Then there’s the food. I feel like I’m eating my way through New York. Every day I feel like there’s a new restaurant opening. And whatever you’re feeling of eating that day, you can make your choice with all the cuisine that New York has to offer whether you’re craving barbecue burnt-ends, Hawaiian poke, Halal chicken rice, or the latest Filipino ube dessert variation. Of course, all of these happen not without documentation!
So during college, I covered the University Athletics Association of the Philippines. It was a second job to me, next to being a student. I recall during basketball Finals, I’d be in Araneta Coliseum before 11:00am even if the game was at 4:00pm that day just to secure my place courtside. Afterwards, there would be post-game coverage. Next, I had to edit and process photos and then send to my Editor-in-Chief if we were going to press the day after. There was such a rush to it and I missed that. Everything happens very in the moment, emotions are raw and it kept me on my toes waiting for the perfect shot.
So I’ve been doing CrossFit for almost four years and I asked the coaches and athletes in my box (read: gym), CrossFit Union Square, if could take pictures of them training. They agreed and allowed me to bug them during their training sessions.
Fortunately for me, I get to train and take pictures of awesome athletes so much so that I’ve been lucky enough to photograph and video CrossFit personalities, Regionals and Games athletes and coaches such as my coaches and siblings Jay and Liz Adams, Andre Crews, Annie Thorisdottir, Frederik Aegidius, and Jami Tikkanen to name a few. My photos have been featured a number of times by CrossFit Media.
Something about your experience so far?
I’ve always thought that I was a very shy and introverted person but New York has toughened me up and made me more outgoing. I’ve learned that in New York every day feels like a race and you have to constantly be on the grind. As they say in New York, rent is due every day. You have to be bold and take chances and just do what you want to do not second guessing yourself.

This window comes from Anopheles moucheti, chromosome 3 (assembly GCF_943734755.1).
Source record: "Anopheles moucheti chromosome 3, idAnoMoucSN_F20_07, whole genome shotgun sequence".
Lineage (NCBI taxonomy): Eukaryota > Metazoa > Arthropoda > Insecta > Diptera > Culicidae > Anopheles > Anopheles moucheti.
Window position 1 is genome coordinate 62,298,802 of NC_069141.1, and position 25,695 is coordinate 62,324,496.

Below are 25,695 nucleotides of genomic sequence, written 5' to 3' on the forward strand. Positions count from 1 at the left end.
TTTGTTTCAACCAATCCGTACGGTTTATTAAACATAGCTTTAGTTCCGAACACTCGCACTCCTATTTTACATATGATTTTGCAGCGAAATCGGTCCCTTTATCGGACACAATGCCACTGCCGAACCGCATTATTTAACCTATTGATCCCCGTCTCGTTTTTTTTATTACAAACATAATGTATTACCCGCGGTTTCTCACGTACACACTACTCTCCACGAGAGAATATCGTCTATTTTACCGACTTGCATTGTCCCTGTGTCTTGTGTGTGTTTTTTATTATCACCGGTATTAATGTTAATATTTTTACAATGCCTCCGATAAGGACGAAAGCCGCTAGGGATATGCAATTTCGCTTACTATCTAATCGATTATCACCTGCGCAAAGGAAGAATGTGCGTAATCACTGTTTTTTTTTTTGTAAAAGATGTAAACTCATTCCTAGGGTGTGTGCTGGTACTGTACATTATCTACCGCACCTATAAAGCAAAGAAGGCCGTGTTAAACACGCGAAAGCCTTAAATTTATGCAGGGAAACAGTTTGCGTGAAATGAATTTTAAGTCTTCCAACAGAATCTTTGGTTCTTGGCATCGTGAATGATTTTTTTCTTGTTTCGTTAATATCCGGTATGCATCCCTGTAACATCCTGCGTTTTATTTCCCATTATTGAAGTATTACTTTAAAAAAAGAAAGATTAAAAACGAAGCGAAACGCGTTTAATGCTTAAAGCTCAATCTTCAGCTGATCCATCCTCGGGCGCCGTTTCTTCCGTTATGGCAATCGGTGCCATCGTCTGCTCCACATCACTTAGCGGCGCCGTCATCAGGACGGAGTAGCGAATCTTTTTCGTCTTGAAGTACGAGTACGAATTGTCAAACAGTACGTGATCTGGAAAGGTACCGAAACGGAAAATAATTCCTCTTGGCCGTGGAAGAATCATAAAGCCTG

To add, these days, I feel like everyone is extremely competitive to the fact that you can’t limit yourself to one medium. It’s all about expanding what you know through different forms by using a variety of media. So for me, I don’t consider myself just a photographer but a multimedia creative since I’m able to translate my knowledge of photography, visual language and creating commercials through my own videography.
What’s your favorite subject to shoot?
It’s very hard to say because it also depends what I’m feeling and my mood that day. Haha! I’ll make it general and answer two: People and Places. People for when I need to surround myself with positive energy and places for when I need to rejuvenate during my alone time since for me photography and taking videos is social and solitary, respectively.
Who are your influences when it comes to photography?
Depends on the kind of photography. For landscapes and nature, I love Chris Burkard. Food, Mylene Chung. CrossFit and sports, Preston Smith. Current events and photojournalism, Pete Souza. Honestly, there are too many to mention. I feel like I can go on and on. Inspiration and influences are overflowing thanks to social media.
What made you decide to move in New York?
I’ve always wanted to study abroad but I never imagined I’d be doing it in New York. In fact, right after college, I got a partial scholarship to a design school in Madrid. It was a master’s degree for a communications and photography program. However, my parents urged me to postpone my education and work first. In hindsight, I’m glad I did.
I was working in advertising at the time and some of the questions that our clients kept on asking us were “How do we make this campaign go viral?” or “How do we progress this campaign further”? They would also show us examples of all these creative technologies and how they’re applied into digital campaigns and activations and it made me think. Inisip ko na pwede kong gawin ito – think of different ways to use technology and new media for the campaigns.
So I looked for courses related to technology and media and I was able to find the Interactive Telecommunications Program in New York University. I actually read about ITP a few years ago but I always thought I could never qualify since I wasn’t an engineer, or a coder. However, the beauty of the course is that they want people from diverse backgrounds. Here I was, a guy from the Philippines with a halo-halo background in photography, public service and advertising trying to make it as a creative technologist. Buti nalang they saw something in me and natanggap ako.
I thought the hard part was over which was getting into NYU but really it was just the start. The first few weeks of the program was so hard considering we had to go back to the basics. Things I thought I had left in high school and college were coming back to haunt me. I had crash courses in subjects like math, geometry and physics because after all how can you code, fabricate with materials or do circuitry without knowing these things.